So obviously they had a huge mental thesaurus… but their speech facility didn’t have access to it. I think that presumption that speech facility has direct rapid access to recall is a shaky monolingual assumption.

      I like recall memory, I wish my memory was better. But I do not rely on it for language acquisition. I don’t begrudge people who do flashcards, but I do think if they genuinely wanted to engage their language acquisition instinct, they’d do better to engage in meaningful communication, spoken and written.

      • 12 years? ouch ,dont they have oral exams (with a native speaker) ?
        personally I find flash cards tedious and I just get annoyed with myself for getting them wrong which i know is not healthy. I learned much of the spanish I know by looking on the net for the answers to my questions then “using it in a sentence”. So my researching and writing skills came on a treat but It still takes me a while to put my spanish “speaking” head on.
        If you ask me about my life all you get is errr. or pues.. (on a good day)

      • donperigo, I doubt that the average Chinese student ever talks to a native speaker. It’s been my experience that Chinese people at all levels feel that native English speakers are not necessary; certainly reading the grammatical errors on the big board at the Chinese Consulate General corroborated that. Anyway, Chinese instruction of ESL emphasizes the test, so it’s no surprise that they are amazing test takers… and not proficient English speakers. Those (many!) that do achieve proficiency will have stories about practicing speaking.

        As far as your flashcard experience goes, I’m glad you quit using flashcards. They are tedious and infuriating, and also counter productive. Because they train memory recall. And language acquisition is different from memory recall.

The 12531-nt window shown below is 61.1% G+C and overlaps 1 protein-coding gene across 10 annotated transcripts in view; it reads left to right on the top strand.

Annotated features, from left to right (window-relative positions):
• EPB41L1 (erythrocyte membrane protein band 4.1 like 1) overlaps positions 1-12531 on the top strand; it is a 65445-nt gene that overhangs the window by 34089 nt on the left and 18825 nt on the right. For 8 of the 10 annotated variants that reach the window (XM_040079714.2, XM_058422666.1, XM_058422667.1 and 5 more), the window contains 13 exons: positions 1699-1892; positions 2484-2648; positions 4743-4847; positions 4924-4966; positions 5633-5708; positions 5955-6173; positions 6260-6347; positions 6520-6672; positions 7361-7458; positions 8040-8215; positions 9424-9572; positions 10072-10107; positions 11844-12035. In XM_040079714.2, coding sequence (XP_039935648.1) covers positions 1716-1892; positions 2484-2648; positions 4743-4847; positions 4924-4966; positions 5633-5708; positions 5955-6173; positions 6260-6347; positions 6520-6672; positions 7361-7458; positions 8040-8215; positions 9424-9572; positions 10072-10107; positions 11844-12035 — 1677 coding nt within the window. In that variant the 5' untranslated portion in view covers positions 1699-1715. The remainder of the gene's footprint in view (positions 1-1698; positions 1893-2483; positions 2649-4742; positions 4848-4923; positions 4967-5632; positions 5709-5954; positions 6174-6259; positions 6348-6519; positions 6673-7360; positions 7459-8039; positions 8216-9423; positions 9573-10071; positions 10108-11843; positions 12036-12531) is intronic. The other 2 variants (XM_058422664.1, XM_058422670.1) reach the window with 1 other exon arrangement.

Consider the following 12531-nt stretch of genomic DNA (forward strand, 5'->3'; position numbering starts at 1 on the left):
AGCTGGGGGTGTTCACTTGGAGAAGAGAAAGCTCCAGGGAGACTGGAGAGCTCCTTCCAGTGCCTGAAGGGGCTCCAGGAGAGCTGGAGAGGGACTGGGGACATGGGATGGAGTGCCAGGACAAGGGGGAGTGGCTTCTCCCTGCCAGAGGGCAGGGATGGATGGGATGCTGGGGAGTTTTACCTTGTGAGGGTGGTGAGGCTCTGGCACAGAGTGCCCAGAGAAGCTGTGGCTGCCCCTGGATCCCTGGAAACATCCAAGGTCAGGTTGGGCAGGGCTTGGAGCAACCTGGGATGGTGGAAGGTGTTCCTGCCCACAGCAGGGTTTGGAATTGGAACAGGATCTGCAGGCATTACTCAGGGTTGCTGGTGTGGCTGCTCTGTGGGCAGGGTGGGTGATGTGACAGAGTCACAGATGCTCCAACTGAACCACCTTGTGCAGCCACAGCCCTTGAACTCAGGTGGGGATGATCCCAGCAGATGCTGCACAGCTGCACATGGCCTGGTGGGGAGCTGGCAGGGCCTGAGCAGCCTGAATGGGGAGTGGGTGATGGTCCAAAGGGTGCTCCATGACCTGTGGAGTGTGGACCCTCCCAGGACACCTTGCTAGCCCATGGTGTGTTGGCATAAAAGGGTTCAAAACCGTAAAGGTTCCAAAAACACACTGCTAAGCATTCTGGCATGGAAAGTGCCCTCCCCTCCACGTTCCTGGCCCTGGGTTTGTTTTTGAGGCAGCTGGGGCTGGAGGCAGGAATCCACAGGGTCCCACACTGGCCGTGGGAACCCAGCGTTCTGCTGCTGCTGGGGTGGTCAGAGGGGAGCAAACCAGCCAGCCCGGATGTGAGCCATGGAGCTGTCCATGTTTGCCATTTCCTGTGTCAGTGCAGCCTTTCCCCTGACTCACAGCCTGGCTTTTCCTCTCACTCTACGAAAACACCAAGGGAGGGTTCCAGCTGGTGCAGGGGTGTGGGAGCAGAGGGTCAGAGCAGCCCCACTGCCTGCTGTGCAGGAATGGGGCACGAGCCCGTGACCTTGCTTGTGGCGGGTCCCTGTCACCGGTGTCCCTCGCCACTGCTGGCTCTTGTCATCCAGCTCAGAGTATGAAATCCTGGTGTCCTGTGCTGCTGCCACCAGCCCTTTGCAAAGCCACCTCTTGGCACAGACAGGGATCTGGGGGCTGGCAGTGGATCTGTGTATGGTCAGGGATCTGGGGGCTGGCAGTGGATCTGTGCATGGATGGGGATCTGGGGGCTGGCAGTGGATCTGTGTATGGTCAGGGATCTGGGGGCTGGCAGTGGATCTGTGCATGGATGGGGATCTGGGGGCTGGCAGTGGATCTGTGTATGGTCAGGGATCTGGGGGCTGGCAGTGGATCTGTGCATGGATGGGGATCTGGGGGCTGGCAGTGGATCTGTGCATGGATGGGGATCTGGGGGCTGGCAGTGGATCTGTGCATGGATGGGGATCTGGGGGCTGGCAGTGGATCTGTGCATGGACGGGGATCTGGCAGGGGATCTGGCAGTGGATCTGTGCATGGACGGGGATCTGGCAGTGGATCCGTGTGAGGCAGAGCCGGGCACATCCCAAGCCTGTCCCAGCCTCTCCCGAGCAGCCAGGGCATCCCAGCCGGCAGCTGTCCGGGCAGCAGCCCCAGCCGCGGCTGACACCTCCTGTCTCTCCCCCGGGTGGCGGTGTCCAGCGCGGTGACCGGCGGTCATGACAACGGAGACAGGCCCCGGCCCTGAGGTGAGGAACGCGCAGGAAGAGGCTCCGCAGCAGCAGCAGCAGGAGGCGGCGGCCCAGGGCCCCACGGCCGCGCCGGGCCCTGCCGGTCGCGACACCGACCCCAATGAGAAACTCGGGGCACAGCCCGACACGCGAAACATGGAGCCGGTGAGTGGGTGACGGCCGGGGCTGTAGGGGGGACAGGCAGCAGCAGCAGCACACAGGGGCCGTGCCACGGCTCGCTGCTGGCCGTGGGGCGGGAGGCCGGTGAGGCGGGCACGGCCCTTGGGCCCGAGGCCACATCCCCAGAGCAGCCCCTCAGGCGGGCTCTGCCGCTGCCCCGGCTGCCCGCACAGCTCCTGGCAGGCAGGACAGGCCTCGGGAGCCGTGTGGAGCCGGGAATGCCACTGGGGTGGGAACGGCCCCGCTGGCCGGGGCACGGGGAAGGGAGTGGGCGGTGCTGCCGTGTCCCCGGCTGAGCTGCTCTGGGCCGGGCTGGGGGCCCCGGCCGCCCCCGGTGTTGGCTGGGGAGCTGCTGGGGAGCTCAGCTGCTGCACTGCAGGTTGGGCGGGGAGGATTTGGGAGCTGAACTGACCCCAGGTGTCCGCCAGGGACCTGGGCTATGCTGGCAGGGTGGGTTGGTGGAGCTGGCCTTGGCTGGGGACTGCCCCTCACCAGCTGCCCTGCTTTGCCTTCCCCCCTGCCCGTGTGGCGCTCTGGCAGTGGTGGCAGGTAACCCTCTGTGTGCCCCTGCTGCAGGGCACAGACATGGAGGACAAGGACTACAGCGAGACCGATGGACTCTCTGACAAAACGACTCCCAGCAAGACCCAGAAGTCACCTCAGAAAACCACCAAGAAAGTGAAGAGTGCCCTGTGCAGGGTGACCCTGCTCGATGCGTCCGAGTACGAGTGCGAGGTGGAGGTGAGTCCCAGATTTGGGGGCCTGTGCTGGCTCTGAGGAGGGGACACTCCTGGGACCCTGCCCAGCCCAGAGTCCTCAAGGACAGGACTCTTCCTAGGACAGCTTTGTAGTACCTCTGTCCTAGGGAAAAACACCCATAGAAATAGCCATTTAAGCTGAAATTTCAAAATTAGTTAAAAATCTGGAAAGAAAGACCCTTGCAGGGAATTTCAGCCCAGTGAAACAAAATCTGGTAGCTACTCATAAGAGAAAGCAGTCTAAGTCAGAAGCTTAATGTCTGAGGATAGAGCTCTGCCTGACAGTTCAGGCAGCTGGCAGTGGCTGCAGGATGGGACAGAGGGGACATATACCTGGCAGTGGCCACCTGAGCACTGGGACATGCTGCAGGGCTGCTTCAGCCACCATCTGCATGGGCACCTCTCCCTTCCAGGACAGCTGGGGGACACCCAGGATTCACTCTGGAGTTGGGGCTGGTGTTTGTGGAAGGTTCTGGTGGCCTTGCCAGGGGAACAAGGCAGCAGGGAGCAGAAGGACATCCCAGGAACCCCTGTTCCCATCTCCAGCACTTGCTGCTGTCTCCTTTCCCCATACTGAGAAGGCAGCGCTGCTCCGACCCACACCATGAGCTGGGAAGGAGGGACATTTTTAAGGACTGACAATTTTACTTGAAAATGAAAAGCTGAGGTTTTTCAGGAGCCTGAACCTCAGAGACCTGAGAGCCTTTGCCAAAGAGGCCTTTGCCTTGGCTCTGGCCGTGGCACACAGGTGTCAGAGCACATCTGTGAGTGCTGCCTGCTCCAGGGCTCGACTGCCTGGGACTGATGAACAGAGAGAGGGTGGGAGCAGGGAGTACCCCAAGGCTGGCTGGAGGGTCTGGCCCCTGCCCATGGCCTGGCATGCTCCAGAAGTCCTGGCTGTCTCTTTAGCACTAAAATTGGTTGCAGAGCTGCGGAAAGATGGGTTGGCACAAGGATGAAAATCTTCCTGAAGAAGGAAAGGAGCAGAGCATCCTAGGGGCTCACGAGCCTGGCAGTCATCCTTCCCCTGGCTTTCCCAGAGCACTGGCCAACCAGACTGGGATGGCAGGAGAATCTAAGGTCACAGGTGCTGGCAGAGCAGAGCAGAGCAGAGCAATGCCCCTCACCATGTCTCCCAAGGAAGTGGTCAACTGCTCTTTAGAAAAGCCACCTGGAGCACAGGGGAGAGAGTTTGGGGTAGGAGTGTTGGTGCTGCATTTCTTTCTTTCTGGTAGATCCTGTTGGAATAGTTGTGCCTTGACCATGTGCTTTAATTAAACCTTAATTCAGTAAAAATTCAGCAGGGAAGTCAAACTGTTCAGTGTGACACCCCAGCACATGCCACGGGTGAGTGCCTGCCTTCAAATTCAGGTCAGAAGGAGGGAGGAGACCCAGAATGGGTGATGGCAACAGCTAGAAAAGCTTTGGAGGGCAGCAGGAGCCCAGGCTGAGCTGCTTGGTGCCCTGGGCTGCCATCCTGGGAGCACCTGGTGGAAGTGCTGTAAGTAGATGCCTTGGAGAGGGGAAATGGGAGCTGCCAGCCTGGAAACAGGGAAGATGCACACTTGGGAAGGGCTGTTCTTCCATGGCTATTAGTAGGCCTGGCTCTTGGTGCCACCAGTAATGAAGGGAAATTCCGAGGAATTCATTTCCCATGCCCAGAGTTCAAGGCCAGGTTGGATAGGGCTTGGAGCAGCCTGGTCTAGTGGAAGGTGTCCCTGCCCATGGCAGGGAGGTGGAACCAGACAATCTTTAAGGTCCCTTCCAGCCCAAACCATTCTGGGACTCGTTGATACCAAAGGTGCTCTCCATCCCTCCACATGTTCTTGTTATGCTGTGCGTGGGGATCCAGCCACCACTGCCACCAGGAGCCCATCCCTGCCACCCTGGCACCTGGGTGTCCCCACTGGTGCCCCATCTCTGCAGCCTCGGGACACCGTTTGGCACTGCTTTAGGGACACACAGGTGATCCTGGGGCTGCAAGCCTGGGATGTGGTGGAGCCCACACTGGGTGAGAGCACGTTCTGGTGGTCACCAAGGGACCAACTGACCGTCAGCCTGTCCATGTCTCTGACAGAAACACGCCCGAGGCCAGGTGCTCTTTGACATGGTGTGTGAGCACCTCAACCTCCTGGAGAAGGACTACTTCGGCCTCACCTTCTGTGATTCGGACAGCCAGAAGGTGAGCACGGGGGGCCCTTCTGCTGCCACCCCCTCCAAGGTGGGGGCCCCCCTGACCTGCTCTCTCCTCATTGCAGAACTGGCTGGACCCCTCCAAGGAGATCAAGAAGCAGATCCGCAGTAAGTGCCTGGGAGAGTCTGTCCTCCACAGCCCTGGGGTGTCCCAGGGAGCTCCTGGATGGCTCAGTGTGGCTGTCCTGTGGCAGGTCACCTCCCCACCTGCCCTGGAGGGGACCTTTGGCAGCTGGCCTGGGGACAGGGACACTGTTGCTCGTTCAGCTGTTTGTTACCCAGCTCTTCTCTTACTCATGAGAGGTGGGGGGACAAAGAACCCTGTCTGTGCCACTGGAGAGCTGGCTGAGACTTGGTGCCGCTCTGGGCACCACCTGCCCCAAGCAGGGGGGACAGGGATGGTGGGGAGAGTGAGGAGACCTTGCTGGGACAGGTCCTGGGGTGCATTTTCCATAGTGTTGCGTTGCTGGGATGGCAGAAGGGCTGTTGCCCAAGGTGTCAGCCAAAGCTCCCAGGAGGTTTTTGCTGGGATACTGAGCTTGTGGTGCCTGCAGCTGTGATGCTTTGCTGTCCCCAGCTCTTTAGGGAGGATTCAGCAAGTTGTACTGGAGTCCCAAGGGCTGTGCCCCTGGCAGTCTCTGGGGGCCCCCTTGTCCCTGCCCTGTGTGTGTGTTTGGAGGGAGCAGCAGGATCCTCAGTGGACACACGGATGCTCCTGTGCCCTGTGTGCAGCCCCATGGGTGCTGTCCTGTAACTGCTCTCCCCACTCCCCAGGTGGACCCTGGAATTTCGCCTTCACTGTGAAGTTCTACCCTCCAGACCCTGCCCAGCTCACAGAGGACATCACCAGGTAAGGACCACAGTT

2. Hi JP

    As you probably saw from my blog, I’m one of the big proponents of flashcards. I’ll venture to say that you have made two generalisations (read: generalizations) that I disagree with …

    1. [Not everyone is the same]: If flashcards work for you, then you should use them. If you find them annoying then don’t use them. I personally have progressed massively from flashcards, and will continue to use them.

    2. [It’s not a matter of either/or]: Again, you seem to imply that people who use flashcards can’t use other methods for what you call “language acquisition”. I use flashcards for learning words, podcasts for practising listening, reading for broader inhaling the language, radio for immersion, conversation for listening & speaking & enjoying, etc.

    Not for everyone? Agreed.
    For for you? I’m convinced!
    Not for me? I would never be close to where I am now without them!!

    As always, thanks for saying exactly what you feel 🙂
    Greg

    • Hi Greg, I’ve been out of town, so I’ve had a few days to have a good think about how to reply to you. On the one hand, I don’t want to alienate you, as I’m a big fan of your blog.